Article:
Fungus Control for Lawns, Weed Control and Yard Treatment

We all dream of having that perfect lawn. You know the type – where the grass is full and brilliant green. A carefully maintained lawn can make your home look better and even increase its value.

Sadly, all too often grass can suffer from disease and harmful conditions, even when cared for meticulously. All sorts of problems can arise, from weeds to lawn diseases, that can affect the lawn that you’ve worked so hard to achieve. It’s time to figure out, once and for all how to address these lawn problems, so you can fully enjoy a healthy and vibrant lawn.

Weeds In Your Yard

One of the easiest problems to identify on your lawn is when weeds start popping up. Perhaps the most common is the dandelion, a weed that is marked by the prominent yellow flower that looks like a puffball. This pervasive weed can take over what would normally be an immaculate lawn.

Other common weeds that can grow in your yard include crabgrass, nutsedge, white clover, and broadleaf plantain. Weeds are pesky and thrive in a variety of conditions, so controlling them is no easy feat. That’s where weed control comes in.

Lawn Weed Treatment and Solutions

A weed control plan is critical. Weeds damage your yard by competing with healthy grass for moisture, nutrients, light, and space. Therefore, eliminating weeds means helping your lawn grow.

So what is involved in a weed control program? There are a number of elements you’ll want to pay close attention to. Proper fertilization, mowing, and irrigation encourage grass to grow quickly and prevent weed growth. Never mow more than 1/3 of your grass’s height at a time, and irrigate your lawn with 1/3 inch of water every other day between 6 and 10 am.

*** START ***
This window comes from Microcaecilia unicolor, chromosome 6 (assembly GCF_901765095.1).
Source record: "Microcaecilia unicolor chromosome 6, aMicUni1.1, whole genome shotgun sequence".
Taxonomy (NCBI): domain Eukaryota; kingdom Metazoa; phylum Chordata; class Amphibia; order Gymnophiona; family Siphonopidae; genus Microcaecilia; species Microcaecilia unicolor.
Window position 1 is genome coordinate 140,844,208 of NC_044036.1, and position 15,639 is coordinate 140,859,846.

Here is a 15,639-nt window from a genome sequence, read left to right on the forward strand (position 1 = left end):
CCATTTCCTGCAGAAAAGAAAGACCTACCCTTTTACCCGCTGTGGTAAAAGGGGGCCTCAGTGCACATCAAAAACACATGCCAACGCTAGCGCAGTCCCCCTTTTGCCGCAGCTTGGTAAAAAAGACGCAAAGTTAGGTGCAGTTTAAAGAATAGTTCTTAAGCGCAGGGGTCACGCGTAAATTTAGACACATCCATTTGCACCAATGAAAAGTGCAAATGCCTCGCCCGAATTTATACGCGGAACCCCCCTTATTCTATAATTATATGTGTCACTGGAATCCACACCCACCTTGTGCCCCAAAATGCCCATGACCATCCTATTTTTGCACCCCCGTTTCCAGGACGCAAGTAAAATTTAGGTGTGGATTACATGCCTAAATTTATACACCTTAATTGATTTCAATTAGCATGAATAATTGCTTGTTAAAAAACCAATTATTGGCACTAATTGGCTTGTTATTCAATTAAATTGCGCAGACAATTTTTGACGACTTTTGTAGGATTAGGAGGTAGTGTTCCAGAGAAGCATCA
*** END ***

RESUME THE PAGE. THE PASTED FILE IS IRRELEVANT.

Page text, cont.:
Most broadleaf weeds, like dandelions and chickweed, can be controlled by letting your grass grow longer. Choosing a higher mowing setting will help limit the amount of sunlight these weeds receive.

Beyond that, a post-emergent treatment will put a stop to existing broadleaf weeds, such as dandelions, clover, and thistle. However, there may still be seeds left in the soil, so any new growth can be treated on a spot basis.

The timing of your weed treatment can also make a difference. Crabgrass, for example, is a grassy weed that is best controlled in the spring, right before the weeds germinate. Crabgrass germination typically occurs when the soil is above 65 degrees Fahrenheit, so getting pre-emergent services complete before this temperature hits is key. While hot and dry weather encourages crabgrass, well-maintained and properly fertilized lawns that are watered and mowed regularly will prevent crabgrass from growing.

image of a hand removing crabgrass with a weeding tool

In short, the right weed treatment program will not only get rid of current weeds but stop new ones from growing.

Lawn Diseases

Weeds aren’t the only thing that can have an impact on your lawn. Even with them out of the way, your yard can still be hit with lawn disease.

Five of the most common lawn diseases include brown patch, dollar spot, rust, leaf spot, and fairy ring. Let’s take a look at each one.

Brown patch 

Brown patches are a type of grass fungus that pops up in the summer on cool-season grasses. These large discolored patches can grow several feet wide and are caused by fungus in high temperatures. If left unchecked without proper grass fungus treatment, brown patches can kill large areas of grass quickly.

Dollar spot